At the UNFCC CoP26 in November 2021, Prime Minister Narendra Modi launched ‘Mission Life’ with the mantra ‘Lifestyle for Environment’. “The Mission intends to nudge individuals to undertake simple acts in their daily lives that can contribute significantly to climate change when embraced across the world,” says the website of the government think tank Niti Aayog.
In the Union Budget for 2023-24, Finance Minister Nirmala Sitharaman waxed eloquent on the do-it-yourself mantra. “The PM (prime minister) has given a vision for a lifestyle for the environment,” she said while introducing the ‘Green Growth’ section of her Budget speech. “India is moving forward firmly for the panchamrit—the net zero-carbon emission by 2070. This Budget builds on our focus on green growth.”
The provisions of Sitharaman’s ‘Green Growth’ are largely focussed on transition to clean energy and transport, waste-to-energy plants, and wetlands. The Budget provides Rs35,000 crore towards energy transition. It also focuses on reducing customs import-duties on lithium-ion batteries to encourage electric vehicles.
However, the Budget does not mention India’s continued and increasing dependence on coal or provide any allocation for better power-grid efficiency (since India has the highest grid-loss, more than double the world average). It is also silent on protecting forests which have been marked for coal mining or the need to decrease coal usage to attain net-zero.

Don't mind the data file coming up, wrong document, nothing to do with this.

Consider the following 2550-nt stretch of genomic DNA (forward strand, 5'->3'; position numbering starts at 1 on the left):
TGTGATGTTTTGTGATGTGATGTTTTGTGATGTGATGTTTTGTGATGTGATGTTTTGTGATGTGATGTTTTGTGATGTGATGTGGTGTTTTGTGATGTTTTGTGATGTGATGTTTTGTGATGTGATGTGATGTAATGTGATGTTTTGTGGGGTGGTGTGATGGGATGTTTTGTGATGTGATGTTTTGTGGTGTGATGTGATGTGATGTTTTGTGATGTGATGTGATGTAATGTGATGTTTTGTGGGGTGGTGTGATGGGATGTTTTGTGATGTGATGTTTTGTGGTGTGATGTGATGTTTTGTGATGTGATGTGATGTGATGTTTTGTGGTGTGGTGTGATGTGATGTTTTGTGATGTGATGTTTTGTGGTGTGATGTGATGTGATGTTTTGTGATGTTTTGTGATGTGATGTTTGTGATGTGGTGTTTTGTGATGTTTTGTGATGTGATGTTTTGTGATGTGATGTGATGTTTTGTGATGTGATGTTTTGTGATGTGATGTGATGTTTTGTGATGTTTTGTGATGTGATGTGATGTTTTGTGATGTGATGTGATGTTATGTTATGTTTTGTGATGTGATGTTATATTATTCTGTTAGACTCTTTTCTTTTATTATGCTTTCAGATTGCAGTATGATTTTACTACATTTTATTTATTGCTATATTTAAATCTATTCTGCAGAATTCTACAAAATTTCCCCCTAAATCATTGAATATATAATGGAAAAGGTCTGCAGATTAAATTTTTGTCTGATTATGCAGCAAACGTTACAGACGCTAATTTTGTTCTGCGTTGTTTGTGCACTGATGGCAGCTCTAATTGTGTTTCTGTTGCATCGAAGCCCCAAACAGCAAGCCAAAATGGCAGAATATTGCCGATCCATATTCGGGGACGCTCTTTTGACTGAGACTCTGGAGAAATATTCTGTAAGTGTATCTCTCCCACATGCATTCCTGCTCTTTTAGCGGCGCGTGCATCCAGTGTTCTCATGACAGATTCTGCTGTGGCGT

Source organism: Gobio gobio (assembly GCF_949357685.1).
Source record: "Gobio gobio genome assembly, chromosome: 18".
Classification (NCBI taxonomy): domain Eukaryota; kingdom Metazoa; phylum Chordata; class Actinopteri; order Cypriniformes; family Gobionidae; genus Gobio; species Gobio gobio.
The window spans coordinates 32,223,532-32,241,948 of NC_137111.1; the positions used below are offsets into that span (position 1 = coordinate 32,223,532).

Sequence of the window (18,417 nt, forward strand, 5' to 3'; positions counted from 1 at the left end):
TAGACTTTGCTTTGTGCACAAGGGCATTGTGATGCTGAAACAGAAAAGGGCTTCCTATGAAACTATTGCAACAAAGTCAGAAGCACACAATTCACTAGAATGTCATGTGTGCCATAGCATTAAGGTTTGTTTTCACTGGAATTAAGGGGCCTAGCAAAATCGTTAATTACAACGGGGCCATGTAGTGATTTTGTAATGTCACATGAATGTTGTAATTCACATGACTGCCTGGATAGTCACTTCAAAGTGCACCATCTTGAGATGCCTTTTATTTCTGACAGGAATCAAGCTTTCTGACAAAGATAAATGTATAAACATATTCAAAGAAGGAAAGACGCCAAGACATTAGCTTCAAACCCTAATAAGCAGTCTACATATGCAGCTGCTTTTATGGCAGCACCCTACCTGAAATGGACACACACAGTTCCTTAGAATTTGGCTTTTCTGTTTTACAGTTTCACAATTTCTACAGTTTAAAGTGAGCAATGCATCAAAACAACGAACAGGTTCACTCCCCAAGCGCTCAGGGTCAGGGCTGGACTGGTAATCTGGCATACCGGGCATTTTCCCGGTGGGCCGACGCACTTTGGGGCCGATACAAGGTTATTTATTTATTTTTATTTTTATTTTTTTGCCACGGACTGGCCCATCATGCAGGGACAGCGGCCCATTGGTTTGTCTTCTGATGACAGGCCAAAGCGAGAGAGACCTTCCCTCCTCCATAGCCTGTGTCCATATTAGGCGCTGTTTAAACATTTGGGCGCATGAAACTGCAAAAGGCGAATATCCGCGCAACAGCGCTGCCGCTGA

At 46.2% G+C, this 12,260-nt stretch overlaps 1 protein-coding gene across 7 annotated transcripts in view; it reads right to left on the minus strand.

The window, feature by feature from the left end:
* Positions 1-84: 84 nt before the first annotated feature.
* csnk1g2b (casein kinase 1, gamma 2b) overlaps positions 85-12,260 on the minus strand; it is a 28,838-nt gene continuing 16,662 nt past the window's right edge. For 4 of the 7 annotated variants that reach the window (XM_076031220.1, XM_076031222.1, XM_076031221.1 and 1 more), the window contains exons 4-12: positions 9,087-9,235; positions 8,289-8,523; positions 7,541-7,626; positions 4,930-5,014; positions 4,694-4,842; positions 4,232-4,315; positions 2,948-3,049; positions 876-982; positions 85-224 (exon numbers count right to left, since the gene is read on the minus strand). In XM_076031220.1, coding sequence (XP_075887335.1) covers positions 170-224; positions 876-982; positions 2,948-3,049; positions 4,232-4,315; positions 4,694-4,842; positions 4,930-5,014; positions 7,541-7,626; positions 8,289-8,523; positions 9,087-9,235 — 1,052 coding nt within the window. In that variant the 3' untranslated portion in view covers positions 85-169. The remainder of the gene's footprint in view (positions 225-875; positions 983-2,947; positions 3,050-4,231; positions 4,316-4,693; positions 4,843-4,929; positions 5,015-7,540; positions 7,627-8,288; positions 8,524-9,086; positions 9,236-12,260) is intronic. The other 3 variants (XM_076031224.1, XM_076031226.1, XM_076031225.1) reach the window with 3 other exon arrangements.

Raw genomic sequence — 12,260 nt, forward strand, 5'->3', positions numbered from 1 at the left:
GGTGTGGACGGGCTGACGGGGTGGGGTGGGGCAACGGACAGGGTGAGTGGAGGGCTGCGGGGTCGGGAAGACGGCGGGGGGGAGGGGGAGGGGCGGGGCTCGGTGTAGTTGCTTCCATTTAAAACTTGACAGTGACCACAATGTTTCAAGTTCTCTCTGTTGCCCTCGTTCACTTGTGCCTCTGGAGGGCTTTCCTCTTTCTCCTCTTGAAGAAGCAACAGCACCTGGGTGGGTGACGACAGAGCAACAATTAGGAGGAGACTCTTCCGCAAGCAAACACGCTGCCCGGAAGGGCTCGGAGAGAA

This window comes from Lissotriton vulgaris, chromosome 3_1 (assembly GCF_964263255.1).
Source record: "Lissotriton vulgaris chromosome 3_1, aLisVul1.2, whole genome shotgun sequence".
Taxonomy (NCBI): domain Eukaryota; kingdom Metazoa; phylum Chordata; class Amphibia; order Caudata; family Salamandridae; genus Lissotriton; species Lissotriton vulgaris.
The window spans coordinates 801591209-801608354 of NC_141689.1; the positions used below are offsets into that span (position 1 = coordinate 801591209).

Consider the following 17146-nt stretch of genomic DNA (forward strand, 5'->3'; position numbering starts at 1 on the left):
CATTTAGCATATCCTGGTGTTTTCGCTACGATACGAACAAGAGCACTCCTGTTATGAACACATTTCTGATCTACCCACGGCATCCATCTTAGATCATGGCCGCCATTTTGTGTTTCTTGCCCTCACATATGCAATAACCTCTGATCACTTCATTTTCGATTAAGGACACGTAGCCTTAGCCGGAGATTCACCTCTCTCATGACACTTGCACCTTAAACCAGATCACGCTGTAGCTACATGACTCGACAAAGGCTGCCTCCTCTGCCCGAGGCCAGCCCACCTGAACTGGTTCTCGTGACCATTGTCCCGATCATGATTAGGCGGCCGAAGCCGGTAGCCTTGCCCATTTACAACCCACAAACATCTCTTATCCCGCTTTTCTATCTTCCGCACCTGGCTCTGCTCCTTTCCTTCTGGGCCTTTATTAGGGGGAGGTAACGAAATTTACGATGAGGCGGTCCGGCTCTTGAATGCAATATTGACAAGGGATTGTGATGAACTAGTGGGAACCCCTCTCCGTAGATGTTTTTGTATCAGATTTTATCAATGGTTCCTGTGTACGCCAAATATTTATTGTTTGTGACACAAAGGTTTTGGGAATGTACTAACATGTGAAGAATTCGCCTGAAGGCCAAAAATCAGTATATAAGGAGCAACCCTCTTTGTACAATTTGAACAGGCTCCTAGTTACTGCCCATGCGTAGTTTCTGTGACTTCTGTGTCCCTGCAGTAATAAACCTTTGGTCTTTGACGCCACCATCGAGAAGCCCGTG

Sitharaman also failed to mention sustainability in construction through mitigation of air and noise pollution during the construction phase, though the budgetary allocation towards the mass-housing scheme, the PM Awaas Yojana, has been increased by 66 percent to over Rs79,000 crore.
Again, even as Rs15,000 crore has been allocated for the welfare and development of infrastructure for scheduled tribes and other vulnerable populations, there is no thought given to the fact that many of the pristine forests in which tribals live have been earmarked for mining and cement-concrete-heavy projects like ports, power plants, roads and railways.
The Shompen and Great Nicobarese Tribes live on the fragile island of the Great Nicobar on which a Rs75,000-crore development project has been recently approved. Sitharaman’s Budget speech makes no mention of the adverse effects of this massive new infrastructure building on the tribal population. Neither does it tell us how the effects of deforestation will affect our international climate commitments.
Sitharaman held forth on how the G20 presidency has given India “a unique opportunity to strengthen India’s role” and emphasised “a people-centric agenda to face global challenges”. However, residents of Mumbai, Delhi and other overdeveloped cities continue to face the escalating health effects of ever-increasing air, water and noise pollution, G20 Presidency notwithstanding.
While air pollution in India’s financial capital, Mumbai, has escalated alarmingly, overtaking that of Delhi due to several factors besides energy and transport, no budgetary allocation towards mitigating other sources such as garbage-burning, construction and road dust has been …….